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Vehicle Travel Reaches An All-Time High
US motorists drove more in the past month than they ever have, fully recovering from the 2007 recession.

Freeway congestion
Motorists are hitting the roads in greater numbers than they ever have. The latest Federal Highway Administration (FHWA) data show the number of vehicle miles traveled in the United States has finally rebounded, reaching an all-time high of three trillion miles driven in the past twelve months and surpassing the pre-recession peak of 2007.

When economic turmoil struck, drivers responded to the rise in unemployment and lack of economic growth by putting down the car keys. Slowly, they have picked them back up, and this year, overall travel is up 3.4 percent. The return has taken government officials by surprise. As late as last year, US Department of Transportation economists expressed amazement that the vehicle miles traveled had not rebounded earlier as the economic recovery kicked in.

Officials have cited the decline in miles traveled to call for an expansion in tolling to fill in for "falling" gas tax revenue. US Senate Commerce, Science and Transportation Committee Chairman John Thune (R-South Dakota) on Tuesday called for passage of the federal highway funding bill, the Drive Act, that includes a number of provisions promoting the use of toll roads.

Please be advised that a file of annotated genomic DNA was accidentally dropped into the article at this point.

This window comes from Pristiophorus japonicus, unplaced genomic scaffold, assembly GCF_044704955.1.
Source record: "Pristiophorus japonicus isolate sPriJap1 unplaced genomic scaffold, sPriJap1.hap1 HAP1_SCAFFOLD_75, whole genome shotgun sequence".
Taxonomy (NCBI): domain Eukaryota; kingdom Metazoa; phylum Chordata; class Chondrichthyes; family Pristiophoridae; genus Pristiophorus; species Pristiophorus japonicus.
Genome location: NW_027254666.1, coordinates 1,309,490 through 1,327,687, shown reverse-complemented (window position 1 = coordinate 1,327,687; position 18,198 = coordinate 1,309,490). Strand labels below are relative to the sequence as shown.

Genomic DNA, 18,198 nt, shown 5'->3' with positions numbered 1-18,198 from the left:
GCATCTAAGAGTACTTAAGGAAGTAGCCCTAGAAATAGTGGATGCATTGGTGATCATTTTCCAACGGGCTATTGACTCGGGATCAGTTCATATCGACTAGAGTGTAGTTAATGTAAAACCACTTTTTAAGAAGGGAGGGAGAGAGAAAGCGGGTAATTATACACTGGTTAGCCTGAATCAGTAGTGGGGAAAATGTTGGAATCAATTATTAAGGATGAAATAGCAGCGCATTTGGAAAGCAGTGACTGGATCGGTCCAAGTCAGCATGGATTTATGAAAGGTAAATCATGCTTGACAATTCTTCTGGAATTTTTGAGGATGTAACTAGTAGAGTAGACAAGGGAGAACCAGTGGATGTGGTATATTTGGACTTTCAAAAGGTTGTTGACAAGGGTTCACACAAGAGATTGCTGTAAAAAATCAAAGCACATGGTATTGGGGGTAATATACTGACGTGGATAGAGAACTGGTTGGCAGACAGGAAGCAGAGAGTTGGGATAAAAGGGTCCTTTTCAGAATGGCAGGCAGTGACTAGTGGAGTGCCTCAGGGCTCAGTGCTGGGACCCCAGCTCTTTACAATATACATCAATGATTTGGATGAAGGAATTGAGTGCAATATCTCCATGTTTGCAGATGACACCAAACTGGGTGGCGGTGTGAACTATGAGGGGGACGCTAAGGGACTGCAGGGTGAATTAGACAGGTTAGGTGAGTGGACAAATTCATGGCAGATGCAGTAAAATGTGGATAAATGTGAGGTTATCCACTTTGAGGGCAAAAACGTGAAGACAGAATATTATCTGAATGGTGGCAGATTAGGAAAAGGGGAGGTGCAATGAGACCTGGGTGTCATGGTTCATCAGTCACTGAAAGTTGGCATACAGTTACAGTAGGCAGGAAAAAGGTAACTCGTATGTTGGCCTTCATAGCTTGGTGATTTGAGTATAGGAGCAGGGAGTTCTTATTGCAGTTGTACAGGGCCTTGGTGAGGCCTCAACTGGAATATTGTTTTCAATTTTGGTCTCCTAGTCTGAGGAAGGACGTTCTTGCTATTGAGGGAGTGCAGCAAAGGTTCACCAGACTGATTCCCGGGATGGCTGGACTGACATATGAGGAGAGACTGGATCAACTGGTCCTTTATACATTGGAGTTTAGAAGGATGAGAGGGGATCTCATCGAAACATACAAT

"While transportation bills are nothing new here in the Senate, the bill before us today is notable because it's the first transportation bill in almost a decade to provide more than two years of funding for our nation's infrastructure needs," Thune said.

The massive highway and transit program funding bill would ease the process by which states create a "pilot project" to convert an existing interstate freeway into a toll road, to the applause of industry groups such as the US Tolling Coalition. By contrast, groups representing regular road users such as the National Motorists Association, American Trucking Association, Farm Bureau, FedEx and UPS blasted the idea.

"Pilot programs exist to gauge the viability of an idea, and the Interstate System Reconstruction and Rehabilitation Pilot Program has proven that tolling existing interstates is not a feasible option," the groups wrote in joint a letter to Senate lawmakers. "It should be repealed, not expanded."

Overall, gas tax revenue is not falling nationwide. According to the US Census Bureau's latest figures, combined state and local gasoline tax revenue was $41,447,220 in 2012, a record high. Even during the recession, gas tax receipts dipped only once, by 2.9 percent in 2009. Gas tax revenue has increased every year since. Federal gas tax receipts recovered from the 2007 peak of $24.5 billion, reaching $25 billion in 2012. While the Census Bureau has not released more recent numbers, they increase with vehicle miles traveled.

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